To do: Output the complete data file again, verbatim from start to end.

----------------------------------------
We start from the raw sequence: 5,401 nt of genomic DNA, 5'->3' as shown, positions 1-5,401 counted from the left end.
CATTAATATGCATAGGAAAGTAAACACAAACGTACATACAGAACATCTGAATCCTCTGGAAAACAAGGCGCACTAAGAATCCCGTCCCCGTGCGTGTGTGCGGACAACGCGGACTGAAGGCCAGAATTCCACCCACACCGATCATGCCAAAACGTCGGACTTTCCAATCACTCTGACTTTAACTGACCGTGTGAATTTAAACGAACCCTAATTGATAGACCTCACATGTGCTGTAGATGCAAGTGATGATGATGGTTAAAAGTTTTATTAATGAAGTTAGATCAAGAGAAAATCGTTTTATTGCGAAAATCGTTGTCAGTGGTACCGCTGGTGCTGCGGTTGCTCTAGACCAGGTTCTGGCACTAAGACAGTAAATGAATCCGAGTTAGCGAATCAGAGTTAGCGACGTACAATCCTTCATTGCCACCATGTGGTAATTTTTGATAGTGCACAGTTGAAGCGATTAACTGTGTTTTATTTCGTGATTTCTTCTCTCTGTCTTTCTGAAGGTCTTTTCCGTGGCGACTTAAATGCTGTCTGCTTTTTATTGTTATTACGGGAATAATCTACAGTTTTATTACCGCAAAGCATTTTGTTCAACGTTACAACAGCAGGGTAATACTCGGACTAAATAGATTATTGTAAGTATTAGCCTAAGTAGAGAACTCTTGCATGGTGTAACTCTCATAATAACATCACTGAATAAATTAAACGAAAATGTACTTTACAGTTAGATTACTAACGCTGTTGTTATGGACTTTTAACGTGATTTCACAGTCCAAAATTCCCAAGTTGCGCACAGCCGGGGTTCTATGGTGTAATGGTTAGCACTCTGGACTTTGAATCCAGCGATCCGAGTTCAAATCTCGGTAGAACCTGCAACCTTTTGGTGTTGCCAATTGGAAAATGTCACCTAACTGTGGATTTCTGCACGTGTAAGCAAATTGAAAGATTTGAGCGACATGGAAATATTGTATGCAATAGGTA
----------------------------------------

We start from the raw sequence: 5,401 nt of genomic DNA, 5'->3' as shown, positions 1-5,401 counted from the left end.
CATTAATATGCATAGGAAAGTAAACACAAACGTACATACAGAACATCTGAATCCTCTGGAAAACAAGGCGCACTAAGAATCCCGTCCCCGTGCGTGTGTGCGGACAACGCGGACTGAAGGCCAGAATTCCACCCACACCGATCATGCCAAAACGTCGGACTTTCCAATCACTCTGACTTTAACTGACCGTGTGAATTTAAACGAACCCTAATTGATAGACCTCACATGTGCTGTAGATGCAAGTGATGATGATGGTTAAAAGTTTTATTAATGAAGTTAGATCAAGAGAAAATCGTTTTATTGCGAAAATCGTTGTCAGTGGTACCGCTGGTGCTGCGGTTGCTCTAGACCAGGTTCTGGCACTAAGACAGTAAATGAATCCGAGTTAGCGAATCAGAGTTAGCGACGTACAATCCTTCATTGCCACCATGTGGTAATTTTTGATAGTGCACAGTTGAAGCGATTAACTGTGTTTTATTTCGTGATTTCTTCTCTCTGTCTTTCTGAAGGTCTTTTCCGTGGCGACTTAAATGCTGTCTGCTTTTTATTGTTATTACGGGAATAATCTACAGTTTTATTACCGCAAAGCATTTTGTTCAACGTTACAACAGCAGGGTAATACTCGGACTAAATAGATTATTGTAAGTATTAGCCTAAGTAGAGAACTCTTGCATGGTGTAACTCTCATAATAACATCACTGAATAAATTAAACGAAAATGTACTTTACAGTTAGATTACTAACGCTGTTGTTATGGACTTTTAACGTGATTTCACAGTCCAAAATTCCCAAGTTGCGCACAGCCGGGGTTCTATGGTGTAATGGTTAGCACTCTGGACTTTGAATCCAGCGATCCGAGTTCAAATCTCGGTAGAACCTGCAACCTTTTGGTGTTGCCAATTGGAAAATGTCACCTAACTGTGGATTTCTGCACGTGTAAGCAAATTGAAAGATTTGAGCGACATGGAAATATTGTATGCAATAGGTA